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Understanding X.509 Digital Certificate Thumbprints =LINK=


An X.509 CA certificate is a digital certificate that can sign other certificates. A digital certificate is considered an X.509 certificate if it conforms to the certificate formatting standard prescribed by IETF's RFC 5280 standard. A certificate authority (CA) means that its holder can sign other certificates.




Understanding X.509 digital certificate thumbprints



Company-X needs to register the X.509 CA to IoT Hub where it will serve to authenticate Smart-X-Widgets as they connect. This one-time process enables the ability to authenticate and manage any number of Smart-X-Widget devices. This is a one-time process because of the one-to-many relationship between CA certificate and device certificates that are signed by the CA certificate or an intermediate certificate. This relationship is one of the main advantages of using the X.509 CA authentication method. The alternative would be to upload individual certificate thumbprints for each and every Smart-X-Widget device, thereby adding to operational costs.


The X.509 CA certificate, just like any digital certificate, is public information that is susceptible to eavesdropping. As such, an eavesdropper may intercept a certificate and try to upload it as their own. In our example, IoT Hub has to make sure that the CA certificate Company-X uploaded really belongs to Company-X. It does so by challenging Company-X to prove that they possess the certificate through a proof-of-possession (PoP) flow.


A certificate thumbprint is a hash of a certificate, computed over all certificate data and its signature. Thumbprints are used as unique identifiers for certificates, in applications when making trust decisions, in configuration files, and displayed in interfaces. In this paper we show that thumbprints are not unique in two cases. First, we demonstrate that creating two X.509 certificates with the same thumbprint is possible when the hash function is weak, in particular when chosen-prefix collision attacks are possible. This type of collision attack is now practical for MD5, and expected to be practical for SHA-1 in the near future. Second, we show that certificates may be mauled in a way that they remain valid, but that they have different thumbprints. While these properties may be unexpected, we believe the scenarios where this could lead to a practical attack are limited and require very sophisticated attackers. We also checked the thumbprints of a large dataset of certificates used on the Internet, and found no evidence that would indicate thumbprints of certificates in use today are not unique.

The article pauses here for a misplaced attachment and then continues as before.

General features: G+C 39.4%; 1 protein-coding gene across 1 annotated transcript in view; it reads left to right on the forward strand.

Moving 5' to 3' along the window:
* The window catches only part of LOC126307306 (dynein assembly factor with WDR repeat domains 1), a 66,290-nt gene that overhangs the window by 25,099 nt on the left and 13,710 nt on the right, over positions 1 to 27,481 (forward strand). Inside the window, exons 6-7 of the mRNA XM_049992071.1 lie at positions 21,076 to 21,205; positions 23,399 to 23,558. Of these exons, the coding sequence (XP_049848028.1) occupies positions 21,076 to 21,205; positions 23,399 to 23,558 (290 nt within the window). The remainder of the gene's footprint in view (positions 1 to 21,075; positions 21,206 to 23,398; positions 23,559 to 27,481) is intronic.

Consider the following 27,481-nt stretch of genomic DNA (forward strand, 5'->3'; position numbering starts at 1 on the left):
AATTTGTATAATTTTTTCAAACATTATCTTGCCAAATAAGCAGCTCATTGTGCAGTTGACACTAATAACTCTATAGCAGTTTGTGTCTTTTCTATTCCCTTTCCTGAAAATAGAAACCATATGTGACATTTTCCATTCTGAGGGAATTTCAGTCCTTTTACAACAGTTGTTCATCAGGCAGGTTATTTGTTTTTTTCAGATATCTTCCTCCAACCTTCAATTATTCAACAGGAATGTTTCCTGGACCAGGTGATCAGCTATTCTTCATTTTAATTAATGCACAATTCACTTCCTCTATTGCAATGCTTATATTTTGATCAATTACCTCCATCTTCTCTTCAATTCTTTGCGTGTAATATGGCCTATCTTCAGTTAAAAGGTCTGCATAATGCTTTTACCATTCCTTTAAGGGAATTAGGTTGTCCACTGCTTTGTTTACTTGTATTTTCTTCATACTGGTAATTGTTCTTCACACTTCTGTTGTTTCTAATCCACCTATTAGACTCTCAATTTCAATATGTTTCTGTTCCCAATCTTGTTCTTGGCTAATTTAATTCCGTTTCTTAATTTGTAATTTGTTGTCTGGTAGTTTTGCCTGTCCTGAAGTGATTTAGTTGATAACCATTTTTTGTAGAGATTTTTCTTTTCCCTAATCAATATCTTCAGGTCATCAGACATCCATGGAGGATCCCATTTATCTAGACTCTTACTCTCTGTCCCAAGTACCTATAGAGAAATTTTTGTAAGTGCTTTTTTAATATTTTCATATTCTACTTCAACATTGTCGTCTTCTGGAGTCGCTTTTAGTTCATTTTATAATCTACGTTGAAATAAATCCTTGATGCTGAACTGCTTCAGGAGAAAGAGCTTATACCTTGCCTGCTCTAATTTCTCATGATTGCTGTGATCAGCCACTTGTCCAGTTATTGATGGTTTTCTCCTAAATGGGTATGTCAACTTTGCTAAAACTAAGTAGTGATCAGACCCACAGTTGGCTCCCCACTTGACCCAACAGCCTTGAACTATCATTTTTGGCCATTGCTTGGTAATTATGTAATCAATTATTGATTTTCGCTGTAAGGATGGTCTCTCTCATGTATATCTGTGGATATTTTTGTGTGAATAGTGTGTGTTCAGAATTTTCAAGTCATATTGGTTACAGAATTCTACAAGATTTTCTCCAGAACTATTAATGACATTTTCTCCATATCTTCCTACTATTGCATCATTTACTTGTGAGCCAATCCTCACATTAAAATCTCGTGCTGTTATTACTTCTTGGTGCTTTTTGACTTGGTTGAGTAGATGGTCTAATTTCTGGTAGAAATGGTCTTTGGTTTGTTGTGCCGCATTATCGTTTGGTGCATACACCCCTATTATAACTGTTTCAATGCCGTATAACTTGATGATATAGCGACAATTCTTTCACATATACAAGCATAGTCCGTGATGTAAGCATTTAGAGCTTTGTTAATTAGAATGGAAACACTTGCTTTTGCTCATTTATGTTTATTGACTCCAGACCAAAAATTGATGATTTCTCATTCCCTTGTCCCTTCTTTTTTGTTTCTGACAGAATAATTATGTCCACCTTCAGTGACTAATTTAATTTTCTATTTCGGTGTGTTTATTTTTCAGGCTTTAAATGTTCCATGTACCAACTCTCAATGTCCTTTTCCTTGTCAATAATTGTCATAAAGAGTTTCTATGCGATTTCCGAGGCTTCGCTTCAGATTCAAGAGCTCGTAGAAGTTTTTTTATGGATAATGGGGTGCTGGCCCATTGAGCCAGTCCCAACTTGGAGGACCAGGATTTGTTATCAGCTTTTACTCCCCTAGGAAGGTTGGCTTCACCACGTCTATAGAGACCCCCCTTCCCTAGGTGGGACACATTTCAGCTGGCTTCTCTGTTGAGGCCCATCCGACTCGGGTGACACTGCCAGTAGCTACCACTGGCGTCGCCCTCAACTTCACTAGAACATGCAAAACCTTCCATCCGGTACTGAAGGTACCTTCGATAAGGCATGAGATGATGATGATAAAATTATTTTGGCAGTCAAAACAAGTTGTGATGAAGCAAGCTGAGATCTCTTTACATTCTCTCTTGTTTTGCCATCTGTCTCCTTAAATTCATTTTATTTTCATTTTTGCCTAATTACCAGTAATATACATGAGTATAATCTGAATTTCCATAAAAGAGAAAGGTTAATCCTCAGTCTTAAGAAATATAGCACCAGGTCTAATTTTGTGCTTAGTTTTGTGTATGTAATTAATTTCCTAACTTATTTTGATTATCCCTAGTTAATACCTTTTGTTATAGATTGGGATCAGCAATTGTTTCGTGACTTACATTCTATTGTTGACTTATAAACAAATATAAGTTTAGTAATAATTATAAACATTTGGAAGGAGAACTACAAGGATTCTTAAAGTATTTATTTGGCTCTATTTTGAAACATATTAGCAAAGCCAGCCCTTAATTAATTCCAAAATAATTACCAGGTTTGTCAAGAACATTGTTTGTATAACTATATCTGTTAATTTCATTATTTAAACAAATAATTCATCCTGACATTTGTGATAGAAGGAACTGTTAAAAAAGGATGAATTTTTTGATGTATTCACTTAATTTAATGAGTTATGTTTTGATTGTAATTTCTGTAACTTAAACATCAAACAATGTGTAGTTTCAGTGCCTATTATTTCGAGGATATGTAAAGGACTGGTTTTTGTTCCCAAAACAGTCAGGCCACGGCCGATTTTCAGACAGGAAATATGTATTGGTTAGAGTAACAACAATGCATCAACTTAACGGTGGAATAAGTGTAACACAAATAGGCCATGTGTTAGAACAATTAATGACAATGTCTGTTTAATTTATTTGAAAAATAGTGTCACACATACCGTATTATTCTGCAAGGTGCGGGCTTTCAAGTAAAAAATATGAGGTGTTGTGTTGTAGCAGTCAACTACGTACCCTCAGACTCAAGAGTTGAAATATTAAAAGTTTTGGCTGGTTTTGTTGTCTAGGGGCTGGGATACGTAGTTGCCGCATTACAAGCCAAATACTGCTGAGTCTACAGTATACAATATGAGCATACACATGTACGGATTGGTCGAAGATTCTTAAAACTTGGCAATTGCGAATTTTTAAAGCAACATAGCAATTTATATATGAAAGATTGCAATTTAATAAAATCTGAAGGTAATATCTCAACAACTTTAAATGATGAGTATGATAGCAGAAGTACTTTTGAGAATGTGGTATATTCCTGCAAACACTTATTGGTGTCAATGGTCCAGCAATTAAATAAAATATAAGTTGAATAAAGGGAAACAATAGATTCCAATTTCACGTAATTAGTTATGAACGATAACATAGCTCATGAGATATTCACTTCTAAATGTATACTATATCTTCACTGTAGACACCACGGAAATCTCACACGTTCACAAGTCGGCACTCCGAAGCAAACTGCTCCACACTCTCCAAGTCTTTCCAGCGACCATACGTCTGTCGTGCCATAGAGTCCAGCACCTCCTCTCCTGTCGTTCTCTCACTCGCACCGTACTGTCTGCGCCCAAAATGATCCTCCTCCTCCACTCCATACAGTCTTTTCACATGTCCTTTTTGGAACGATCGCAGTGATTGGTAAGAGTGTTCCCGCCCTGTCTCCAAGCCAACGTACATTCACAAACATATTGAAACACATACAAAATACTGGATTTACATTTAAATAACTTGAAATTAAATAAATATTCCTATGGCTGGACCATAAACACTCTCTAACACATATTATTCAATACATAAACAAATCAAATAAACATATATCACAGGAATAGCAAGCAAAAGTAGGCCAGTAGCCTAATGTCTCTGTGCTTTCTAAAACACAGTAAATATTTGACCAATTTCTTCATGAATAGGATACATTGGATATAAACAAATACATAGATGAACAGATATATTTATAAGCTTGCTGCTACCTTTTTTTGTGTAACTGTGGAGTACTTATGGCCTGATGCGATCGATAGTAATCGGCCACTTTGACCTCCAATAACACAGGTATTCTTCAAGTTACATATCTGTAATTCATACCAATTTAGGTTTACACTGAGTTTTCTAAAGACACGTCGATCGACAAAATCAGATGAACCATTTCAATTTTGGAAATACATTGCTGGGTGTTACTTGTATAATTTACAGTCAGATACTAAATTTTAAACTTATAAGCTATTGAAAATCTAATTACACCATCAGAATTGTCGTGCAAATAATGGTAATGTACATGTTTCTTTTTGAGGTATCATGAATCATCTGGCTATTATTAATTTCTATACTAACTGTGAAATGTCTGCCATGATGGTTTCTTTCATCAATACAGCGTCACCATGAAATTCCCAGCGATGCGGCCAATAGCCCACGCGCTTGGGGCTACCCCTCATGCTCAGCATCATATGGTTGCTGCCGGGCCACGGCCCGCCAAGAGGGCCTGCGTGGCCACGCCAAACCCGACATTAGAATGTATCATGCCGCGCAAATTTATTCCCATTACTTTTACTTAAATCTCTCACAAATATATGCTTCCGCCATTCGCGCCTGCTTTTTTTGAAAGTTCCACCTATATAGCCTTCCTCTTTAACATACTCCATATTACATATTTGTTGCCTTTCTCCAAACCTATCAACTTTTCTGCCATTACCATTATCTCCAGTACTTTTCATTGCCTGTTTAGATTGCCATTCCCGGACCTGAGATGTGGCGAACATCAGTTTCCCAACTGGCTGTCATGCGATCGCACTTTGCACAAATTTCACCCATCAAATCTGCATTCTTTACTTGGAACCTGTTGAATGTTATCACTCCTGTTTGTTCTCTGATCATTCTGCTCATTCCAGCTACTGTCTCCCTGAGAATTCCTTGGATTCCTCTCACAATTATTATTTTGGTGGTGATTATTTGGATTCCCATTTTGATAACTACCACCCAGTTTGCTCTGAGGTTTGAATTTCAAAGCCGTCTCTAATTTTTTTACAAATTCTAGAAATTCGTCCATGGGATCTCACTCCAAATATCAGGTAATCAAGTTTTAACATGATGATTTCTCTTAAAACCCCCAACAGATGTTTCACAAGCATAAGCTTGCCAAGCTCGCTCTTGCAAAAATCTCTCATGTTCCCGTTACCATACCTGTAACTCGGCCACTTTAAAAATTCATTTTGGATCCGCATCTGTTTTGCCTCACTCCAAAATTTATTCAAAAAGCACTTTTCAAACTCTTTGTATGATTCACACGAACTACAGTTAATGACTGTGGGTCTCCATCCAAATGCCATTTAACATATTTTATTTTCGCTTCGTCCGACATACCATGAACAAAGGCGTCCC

The certificate encodes two very important pieces of information: theserver's public key and a digital signature that can be used to confirmthe certificate's authenticity. Additionally, the certificate willinclude metadata used by the CA to track the certificate and provideguidelines on how the public key can be used.


A hash, often using the SHA256 algorithm, is a digital fingerprint of thedata. If you change a single bit in the data, the hash will change. Bycomputing a hash over the DER-encoded public key section of the certificateand then signing the hash with its own private key, the CA is giving its stampof approval on the certificate. This signed hash value is the signatureappended to the certificate.


The final piece of the puzzle is understanding that the client musttrust the CA explicitly. This is done by adding the CA's public key to theclient's "trusted key store". As the user of common web services,you don't need to think much about certificate authorities. Both youroperating system and your web browser ship with curated lists of authorities,which have been pre-selected as trustworthy for you. Still, from time totime, it may be necessary to install a certificate from a non-standard CA.


A digital certificate provides a link between a public key and an entity (business,domain name etc) that has been verified (signed) by a trusted third party ( A certificate authority)


A domain-validated certificate (DV) is an X.509 digital certificate typically used for Transport Layer Security (TLS) where the identity of the applicant has been validated by proving some control over a DNS domain.-WikI


I hope that this write up has helped to explain how some of the less documented components of the JSON Web Token stack align. As organisations increasingly adopt a system of distributed infrastructure and services, the ability to centrally issue and remotely validate tokens will become more and more valuable. The use of JWT as a token format, and JWK as a format by which to both distribute and store the certificates required to validate these JWTs provides a mechanism by which to enable this. While some of the terms used in the specifications are a little obtuse, and couched security specific language, I would expect to see increased uptake and hope that this helped to at least provide a high-level understanding. Unfortunately, due to the lack of information available on the subject, if you do need more information, you might have to take a deep breath and dive into these RFCs.